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The Private Sector and Legal Readiness for Climate Finance

Addressing climate change will require increased flows of private capital and more effective leveraging of public capital globally. Efforts by the private sector will help countries to meet their international commitments under the Paris Agreement; and capital-allocation decisions by the market will facilitate the transition (or not) to a low-carbon economy. Those efforts and decisions are shaped by law and regulation as well as policy. Having ‘legal readiness’ for climate finance can encourage investor confidence.

So how can law-makers, regulators, and practitioners work together to support the implementation of the Sustainable Development Goals and the Paris Agreement? What is – and should be – the role of law and regulation for a truly systemic transformation by enabling finance at scale, encouraging project pipeline, and ensuring corollary benefits of enhancing economic and social development in a sustainable way? What risks and opportunities are emerging for the private sector to support this transition? These were questions posed to a public of experts to close proceedings of an invite-only workshop on 25 January 2019.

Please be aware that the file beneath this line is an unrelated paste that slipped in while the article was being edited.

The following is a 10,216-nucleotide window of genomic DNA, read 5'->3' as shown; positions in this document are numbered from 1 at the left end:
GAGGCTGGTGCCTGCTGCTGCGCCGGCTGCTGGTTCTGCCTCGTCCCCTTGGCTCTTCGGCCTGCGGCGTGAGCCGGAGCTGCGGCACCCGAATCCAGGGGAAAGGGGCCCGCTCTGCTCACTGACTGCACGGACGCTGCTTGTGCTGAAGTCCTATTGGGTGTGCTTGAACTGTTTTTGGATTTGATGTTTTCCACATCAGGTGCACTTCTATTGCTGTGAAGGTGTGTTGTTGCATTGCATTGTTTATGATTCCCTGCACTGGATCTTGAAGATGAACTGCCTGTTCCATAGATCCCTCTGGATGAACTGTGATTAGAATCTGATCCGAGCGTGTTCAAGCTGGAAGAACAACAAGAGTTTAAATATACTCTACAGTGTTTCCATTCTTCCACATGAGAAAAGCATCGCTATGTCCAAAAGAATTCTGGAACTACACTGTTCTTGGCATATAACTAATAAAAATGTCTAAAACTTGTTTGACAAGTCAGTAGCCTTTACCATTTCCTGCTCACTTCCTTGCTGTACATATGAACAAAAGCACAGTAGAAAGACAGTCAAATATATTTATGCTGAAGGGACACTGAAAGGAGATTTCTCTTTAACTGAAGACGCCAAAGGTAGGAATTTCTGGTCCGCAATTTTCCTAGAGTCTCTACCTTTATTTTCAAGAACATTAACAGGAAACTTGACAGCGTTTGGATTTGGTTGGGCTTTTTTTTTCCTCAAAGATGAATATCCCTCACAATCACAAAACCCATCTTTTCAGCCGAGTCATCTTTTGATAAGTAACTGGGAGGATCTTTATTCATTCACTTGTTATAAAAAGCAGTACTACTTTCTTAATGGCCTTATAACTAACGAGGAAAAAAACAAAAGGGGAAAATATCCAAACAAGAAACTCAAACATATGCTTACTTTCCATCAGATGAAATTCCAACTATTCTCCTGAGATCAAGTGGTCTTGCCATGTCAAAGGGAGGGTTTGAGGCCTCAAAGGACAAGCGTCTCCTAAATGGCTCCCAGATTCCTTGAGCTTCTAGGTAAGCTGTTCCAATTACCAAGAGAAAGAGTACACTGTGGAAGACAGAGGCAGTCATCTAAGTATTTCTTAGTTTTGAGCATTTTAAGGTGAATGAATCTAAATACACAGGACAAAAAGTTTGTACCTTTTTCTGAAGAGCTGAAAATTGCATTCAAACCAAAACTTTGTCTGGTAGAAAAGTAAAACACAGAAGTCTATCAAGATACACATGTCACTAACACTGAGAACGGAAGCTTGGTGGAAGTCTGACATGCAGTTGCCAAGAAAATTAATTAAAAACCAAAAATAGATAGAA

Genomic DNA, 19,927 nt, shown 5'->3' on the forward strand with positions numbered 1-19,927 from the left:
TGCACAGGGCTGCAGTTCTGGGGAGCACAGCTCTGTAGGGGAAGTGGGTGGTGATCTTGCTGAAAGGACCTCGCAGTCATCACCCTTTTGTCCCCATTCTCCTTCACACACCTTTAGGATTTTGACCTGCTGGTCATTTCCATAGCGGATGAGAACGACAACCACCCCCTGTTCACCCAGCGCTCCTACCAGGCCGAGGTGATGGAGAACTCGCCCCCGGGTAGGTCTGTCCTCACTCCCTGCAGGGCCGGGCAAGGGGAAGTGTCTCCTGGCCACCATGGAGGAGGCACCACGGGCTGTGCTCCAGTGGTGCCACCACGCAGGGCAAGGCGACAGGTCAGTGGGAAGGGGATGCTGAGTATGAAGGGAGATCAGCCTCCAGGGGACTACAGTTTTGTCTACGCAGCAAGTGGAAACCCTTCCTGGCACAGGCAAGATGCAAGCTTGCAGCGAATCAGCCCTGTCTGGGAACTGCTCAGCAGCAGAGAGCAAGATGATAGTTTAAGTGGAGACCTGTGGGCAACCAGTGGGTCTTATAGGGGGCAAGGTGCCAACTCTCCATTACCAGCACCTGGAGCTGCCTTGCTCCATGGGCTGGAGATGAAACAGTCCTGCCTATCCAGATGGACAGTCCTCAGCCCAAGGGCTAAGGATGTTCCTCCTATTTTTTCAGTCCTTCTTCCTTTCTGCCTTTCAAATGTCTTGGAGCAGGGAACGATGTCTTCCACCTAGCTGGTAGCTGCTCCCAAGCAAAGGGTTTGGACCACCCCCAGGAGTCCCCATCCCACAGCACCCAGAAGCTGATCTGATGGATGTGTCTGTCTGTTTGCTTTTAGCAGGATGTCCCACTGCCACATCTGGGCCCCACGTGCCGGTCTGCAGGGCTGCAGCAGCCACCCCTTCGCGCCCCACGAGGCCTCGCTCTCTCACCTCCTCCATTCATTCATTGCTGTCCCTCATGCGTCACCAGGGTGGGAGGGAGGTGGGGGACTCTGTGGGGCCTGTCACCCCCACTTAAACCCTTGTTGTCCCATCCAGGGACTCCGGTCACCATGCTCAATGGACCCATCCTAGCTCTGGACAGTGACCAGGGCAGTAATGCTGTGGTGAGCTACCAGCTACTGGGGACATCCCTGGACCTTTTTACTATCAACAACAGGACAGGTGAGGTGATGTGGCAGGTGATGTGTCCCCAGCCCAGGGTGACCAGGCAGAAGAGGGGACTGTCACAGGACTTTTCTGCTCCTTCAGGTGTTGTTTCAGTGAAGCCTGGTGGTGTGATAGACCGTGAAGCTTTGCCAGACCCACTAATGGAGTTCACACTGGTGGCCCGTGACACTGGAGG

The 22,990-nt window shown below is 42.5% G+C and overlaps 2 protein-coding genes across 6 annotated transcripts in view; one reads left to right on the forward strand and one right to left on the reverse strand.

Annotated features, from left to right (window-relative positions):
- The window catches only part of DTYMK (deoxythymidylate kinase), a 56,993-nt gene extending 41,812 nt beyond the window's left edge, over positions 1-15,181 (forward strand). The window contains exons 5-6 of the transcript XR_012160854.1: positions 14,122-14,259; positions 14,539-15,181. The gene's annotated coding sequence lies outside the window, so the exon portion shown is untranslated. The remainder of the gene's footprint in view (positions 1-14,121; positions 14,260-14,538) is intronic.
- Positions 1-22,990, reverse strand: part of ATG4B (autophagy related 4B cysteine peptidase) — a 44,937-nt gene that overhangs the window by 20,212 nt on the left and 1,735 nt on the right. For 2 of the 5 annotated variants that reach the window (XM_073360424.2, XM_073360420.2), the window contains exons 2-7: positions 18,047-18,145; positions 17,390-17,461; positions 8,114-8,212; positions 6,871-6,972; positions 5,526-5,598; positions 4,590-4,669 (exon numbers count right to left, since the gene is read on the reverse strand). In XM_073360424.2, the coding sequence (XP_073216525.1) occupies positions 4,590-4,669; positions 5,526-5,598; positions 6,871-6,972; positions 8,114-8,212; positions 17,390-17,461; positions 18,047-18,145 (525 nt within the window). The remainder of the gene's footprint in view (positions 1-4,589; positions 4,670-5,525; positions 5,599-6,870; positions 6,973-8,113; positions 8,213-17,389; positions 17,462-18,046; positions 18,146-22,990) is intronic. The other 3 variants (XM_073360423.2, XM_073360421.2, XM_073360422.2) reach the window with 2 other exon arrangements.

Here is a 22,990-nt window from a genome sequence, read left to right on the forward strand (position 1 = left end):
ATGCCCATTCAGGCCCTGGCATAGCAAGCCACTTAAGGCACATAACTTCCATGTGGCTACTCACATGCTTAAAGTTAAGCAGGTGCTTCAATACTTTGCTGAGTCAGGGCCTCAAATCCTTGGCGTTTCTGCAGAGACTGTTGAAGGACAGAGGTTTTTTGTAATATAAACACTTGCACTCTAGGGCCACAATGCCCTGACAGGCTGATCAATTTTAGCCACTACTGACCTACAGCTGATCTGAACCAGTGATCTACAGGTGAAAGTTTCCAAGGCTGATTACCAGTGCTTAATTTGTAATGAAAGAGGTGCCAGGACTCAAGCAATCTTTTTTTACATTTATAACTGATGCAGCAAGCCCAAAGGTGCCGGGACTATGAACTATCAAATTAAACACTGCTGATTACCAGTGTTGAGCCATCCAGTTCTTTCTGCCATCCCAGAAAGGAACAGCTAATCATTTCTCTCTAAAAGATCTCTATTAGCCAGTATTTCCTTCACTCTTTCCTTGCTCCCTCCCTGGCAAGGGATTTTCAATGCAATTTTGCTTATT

Climate Finance Law: Legal Readiness for Climate Finance

The report, Climate Finance Law: Legal Readiness for Climate Finance, authored by Dr Megan Bowman and Dr Katrien Steenmans, summarises the findings of the three-day workshop of the same name co-convened by King’s and UN Environment in March 2018. The workshop is part of an ongoing partnership to stimulate collaborations and mutual learning between public and private stakeholders in developing and developed countries for transformational change.

The workshop was structured around:
1. scholarly research on the legal dimensions of climate finance and practical tools for law and policy makers to analyse legal readiness for climate finance, and;
2. the practical experiences of Mexico and Kenya as early-moving countries that have undertaken legal and regulatory initiatives to enable increased public and private climate finance.

Delegates comprised government and parliamentary officials from Kenya, Mexico and the UK, as well as participants from UN bodies, multilateral financial institutions, private consultancies, and academia.